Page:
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Fri, Aug. 23

Arizona employers shed more jobs than normal; business services takes hit

Unemployment rates (not seasonally adjusted unless otherwise stated)

Area May 2017 April 2017 May 2016

Arizona (seas adjusted) 5.1% 5.0% 5.3%

Arizona 5.0% 4.5% 5.1%

U.S. (seas adjusted) 4.3% 4.4% 4.7%

Apache 10.1% 9.6% 10.2%

Cochise 5.5% 5.2% 5.9%

Coconino 5.2% 4.9% 5.3%

Gila 6.1% 5.8% 6.6%

Graham 5.9% 5.4% 7.7%

Greenlee 5.7% 5.2% 7.7%

La Paz 5.3% 4.8% 5.4%

Maricopa 4.3% 3.9% 4.3%

Mohave 5.9% 5.5% 6.1%

Navajo 7.0% 6.7% 7.4%

Pima 4.6% 4.2% 4.6%

Pinal 5.2% 4.7% 5.2%

Santa Cruz 7.7% 7.2% 7.8%

Yavapai 4.6% 4.2% 4.5%

Yuma 18.9% 16.2% 19.7%

Source: Arizona Office of Economic Opportunity

PHOENIX — The state’s jobless rate ticked up a tenth of a point to 5.1 percent as Arizona employers shed more jobs last month than they typically do this time of year.

New figures from the Office of Economic Opportunity show total employment in May down by 14,700 from the prior month.

Some of that is expected, coming in state and local education jobs where people in certain positions, like janitors and food service workers, are technically unemployed over the summer even if they expect to be rehired when the school year resumes in August.

But the figures also show the loss of 5,500 private sector jobs between April and May. That compares with a typical loss of 200 jobs during the same time period since the recession ended.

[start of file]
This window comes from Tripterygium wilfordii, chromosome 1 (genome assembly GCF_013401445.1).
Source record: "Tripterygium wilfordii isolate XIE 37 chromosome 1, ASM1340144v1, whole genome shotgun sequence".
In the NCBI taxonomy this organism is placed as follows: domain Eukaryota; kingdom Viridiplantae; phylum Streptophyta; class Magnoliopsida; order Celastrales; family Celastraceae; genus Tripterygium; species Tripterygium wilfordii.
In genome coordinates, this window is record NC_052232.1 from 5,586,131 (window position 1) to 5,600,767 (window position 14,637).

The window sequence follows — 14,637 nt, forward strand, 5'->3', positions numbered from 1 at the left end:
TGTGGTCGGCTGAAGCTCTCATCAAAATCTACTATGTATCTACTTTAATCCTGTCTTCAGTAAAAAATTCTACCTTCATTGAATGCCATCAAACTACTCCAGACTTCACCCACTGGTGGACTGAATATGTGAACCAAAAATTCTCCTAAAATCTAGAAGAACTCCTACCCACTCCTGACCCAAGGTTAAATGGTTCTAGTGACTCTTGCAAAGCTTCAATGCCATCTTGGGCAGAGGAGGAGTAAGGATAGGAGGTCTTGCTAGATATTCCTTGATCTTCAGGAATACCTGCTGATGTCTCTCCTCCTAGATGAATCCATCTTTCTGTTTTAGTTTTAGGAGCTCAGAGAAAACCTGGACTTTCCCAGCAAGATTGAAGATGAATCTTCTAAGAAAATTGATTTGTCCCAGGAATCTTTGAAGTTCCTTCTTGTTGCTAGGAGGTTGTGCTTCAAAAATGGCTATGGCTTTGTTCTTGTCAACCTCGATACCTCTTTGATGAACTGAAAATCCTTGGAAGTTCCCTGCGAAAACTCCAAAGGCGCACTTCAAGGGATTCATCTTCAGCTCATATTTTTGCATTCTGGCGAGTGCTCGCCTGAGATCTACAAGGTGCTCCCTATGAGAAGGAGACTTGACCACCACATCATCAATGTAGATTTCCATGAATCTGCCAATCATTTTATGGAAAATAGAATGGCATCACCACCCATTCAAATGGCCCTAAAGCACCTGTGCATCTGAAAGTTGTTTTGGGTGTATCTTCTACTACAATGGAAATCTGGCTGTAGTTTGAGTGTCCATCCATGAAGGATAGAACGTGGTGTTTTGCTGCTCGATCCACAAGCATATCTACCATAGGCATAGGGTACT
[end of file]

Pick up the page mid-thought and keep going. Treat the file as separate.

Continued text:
By contrast, the national jobless rate dropped a tenth of a point, to 4.3 percent.

Despite that, Doug Walls, the agency’s research director, described that 5,500 month-over-month job loss as “minimal.’’

Of that total, 1,600 of those were in the leisure and hospitality industry, including 1,000 employees of hotels and motels. That tracks the fact that as the weather heats up the tourists generally flee.

Sector employment in 1,000s

Sector May 2017 Change Change

in last month in last year

Total nonfarm 2,747.0 (-14.7) 48.2

Private sector 2,330.6 (-5.5) 46.4

Manufacturing 162.0 0.0 2.5

Natural resources & mining 11.4 0.1 (-0.1)

Construction 138.3 (-1.0) 4.6

Trade, transportation, utilities 514.6 0.1 1.9

Information 46.1 0.7 0.1

Financial activities 209.8 0.4 9.7

Professional & business services 411.7 (-2.1) 4.0

Private education & health services 421.2 (-1.2) 11.2

Leisure & hospitality 329.7 (-1.6) 17.1

Other services 85.8 (-0.9) (-4.6)

Government (including public education) 416.4 (-9.2) 1.8

Source: Arizona Office of Economic Opportunity

But the overall sector — particularly jobs in bars and restaurants — remains the healthiest overall in the state, growing by 17,100 jobs since the same time last year. That’s at a clip of 5.5 percent.

By comparison, the entire private sector added just 46,400 jobs year over year, a 2.0 percent increase.

Construction employment, while losing 1,000 jobs last month, is still up 3.4 percent compared to a year ago. Walls said there are more signs of life, with developers continuing to seek permits for construction of new single-family homes.

And the state’s financial employers — everything from jobs in lending to insurance — added 9,700 jobs since last year.

On the other side of the equation, retail employment remains lackluster, growing just 0.2 percent in the past year as the industry continues to be hard hit by online competitors.

Among the metropolitan areas that the report singles out, Pima County remains the weakest.

Not only did it lose 1,400 private sector jobs between April and May but total private employment last month was 100 below a year ago.

The biggest sector loss for Pima County year over year was in professional and business services, a catch-all that includes private sector jobs in scientific and technical services and administrative and support positions. There are now 2,800 fewer people working for those firms than last year.

Walls said he had no clear explanation for that at this point.

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